Last week in Beijing, China celebrated the 70th anniversary of the end of World War Two with a massive military parade. Examples of modern military equipment, such as the DF-21D ‘Carrier Killer’ missile, were displayed in public for the first time.
However, a significant new capability that is moving from a lengthy testing phase to active deployment could not be shown in Tiananmen Square: the Type-094, or what will likely be China's first actively deployed ballistic missile-carrying nuclear submarine (SSBN).
In the Indo-Pacific, China is not the only regional power that is investing in these powerful, complex and expensive strategic platforms. India, and potentially Pakistan and North Korea, are also at various stages of development. Among the three, India's program is the most advanced, with New Delhi launching its first SSBN, the INS Arihant in 2009. A second and third are also under construction.
In a new Lowy Institute Report, Nuclear-armed submarines in Indo-Pacific Asia: Stabilizer or menace?, Rory Medcalf and I argue that over the long-term, SSBNs could reduce the risk of major war in the region, as no adversary would want to strike first against a country with so invulnerable a nuclear arsenal.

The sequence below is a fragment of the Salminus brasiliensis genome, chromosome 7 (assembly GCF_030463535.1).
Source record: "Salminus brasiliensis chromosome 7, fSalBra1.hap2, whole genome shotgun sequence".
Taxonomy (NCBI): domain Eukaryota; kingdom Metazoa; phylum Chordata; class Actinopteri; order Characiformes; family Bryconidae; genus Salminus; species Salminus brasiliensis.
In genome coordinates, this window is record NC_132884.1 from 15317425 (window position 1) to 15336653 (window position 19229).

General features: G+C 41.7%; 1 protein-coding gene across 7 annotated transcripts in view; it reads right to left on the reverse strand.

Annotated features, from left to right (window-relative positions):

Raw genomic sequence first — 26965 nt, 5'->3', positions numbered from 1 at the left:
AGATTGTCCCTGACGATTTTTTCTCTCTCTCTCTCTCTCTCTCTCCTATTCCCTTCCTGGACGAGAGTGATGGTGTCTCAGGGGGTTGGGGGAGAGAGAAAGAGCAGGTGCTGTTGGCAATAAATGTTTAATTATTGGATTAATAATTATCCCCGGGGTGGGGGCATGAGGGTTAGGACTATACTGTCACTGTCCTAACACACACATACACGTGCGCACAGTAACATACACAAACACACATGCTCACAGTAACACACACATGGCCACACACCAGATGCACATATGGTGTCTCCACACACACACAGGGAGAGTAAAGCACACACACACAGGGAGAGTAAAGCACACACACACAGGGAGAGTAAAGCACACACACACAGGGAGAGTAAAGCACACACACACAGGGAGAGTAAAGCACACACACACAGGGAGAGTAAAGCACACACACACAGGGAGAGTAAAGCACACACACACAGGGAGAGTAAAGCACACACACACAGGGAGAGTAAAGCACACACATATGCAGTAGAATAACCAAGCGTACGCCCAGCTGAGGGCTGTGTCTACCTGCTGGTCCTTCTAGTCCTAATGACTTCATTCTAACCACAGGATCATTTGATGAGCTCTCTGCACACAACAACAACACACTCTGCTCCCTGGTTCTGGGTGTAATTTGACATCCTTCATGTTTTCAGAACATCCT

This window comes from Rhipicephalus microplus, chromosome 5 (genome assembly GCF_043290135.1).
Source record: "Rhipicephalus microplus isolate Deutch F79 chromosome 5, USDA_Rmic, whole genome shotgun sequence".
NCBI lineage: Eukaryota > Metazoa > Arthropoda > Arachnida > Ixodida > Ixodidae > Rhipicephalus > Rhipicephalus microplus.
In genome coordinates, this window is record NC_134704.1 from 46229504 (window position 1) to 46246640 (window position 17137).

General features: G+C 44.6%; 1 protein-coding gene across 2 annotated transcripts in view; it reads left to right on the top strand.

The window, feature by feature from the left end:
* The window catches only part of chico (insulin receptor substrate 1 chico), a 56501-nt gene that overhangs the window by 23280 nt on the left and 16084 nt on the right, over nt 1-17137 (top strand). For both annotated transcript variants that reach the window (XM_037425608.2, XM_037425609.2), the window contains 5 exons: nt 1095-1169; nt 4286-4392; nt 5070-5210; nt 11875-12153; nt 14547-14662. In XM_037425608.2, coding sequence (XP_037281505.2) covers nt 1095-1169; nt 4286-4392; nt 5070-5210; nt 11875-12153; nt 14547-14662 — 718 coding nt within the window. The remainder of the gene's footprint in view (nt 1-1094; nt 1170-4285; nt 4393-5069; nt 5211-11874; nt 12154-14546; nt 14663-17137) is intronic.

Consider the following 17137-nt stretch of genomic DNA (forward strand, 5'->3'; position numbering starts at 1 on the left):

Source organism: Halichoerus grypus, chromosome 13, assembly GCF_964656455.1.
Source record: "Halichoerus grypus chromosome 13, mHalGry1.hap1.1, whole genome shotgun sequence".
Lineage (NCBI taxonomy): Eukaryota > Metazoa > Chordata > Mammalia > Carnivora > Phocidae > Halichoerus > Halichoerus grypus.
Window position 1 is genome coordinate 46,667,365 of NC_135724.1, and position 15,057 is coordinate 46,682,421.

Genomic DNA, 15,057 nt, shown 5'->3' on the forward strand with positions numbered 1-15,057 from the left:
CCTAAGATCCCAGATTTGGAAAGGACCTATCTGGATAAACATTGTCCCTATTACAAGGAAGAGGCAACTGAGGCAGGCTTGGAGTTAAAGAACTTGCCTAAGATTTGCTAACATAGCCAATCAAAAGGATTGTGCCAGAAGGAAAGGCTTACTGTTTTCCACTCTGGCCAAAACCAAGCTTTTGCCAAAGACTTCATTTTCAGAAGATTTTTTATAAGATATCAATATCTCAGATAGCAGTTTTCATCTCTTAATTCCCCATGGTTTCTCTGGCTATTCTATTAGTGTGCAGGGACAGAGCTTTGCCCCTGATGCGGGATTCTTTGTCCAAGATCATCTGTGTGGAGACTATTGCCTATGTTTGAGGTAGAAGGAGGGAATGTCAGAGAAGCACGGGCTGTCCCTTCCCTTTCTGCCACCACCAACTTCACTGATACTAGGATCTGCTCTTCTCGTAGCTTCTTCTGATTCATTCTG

But before this contribution to strategic stability can be made, nuclear-armed submarines will likely usher in period of initial instability, as India and China begin deploying them without the full command and communication systems, crew training and doctrine necessary for their credible operation.
Another risk is that the deployment of these platforms could also exacerbate existing regional maritime tensions and help drive conventional arms races.
It's generally considered that during the later stages of the Cold War, U.S. (and NATO) as well Soviet SSBNs reduced the likelihood of nuclear war. This is because SSBNs provide an 'invulnerable' second-strike—if one side intended to launch a surprise nuclear first-strike against the other, they would be deterred by the existence of nuclear-armed submarines, a platform that is protected through its ability to remain mobile and relatively undetectable in the world’s oceans.
But during the early periods of the Cold War, when SSBNs were first introduced by the Soviet Union and the U.S., technical limitations forced them to patrol close to enemy shorelines, making them vulnerable to anti-submarine warfare and tracking. Some of these same limitations, such as short patrol ranges, loud acoustic signatures and limited range of their ballistic missiles, are now also present in the programs of China and India, making their deployment potentially destabilizing in the short-term.
Thus, at this stage, there are five key areas of risk associated with the proliferation of sea-based nuclear weapons in the Indo-Pacific:
Changes to India and China's Nuclear Force Posture: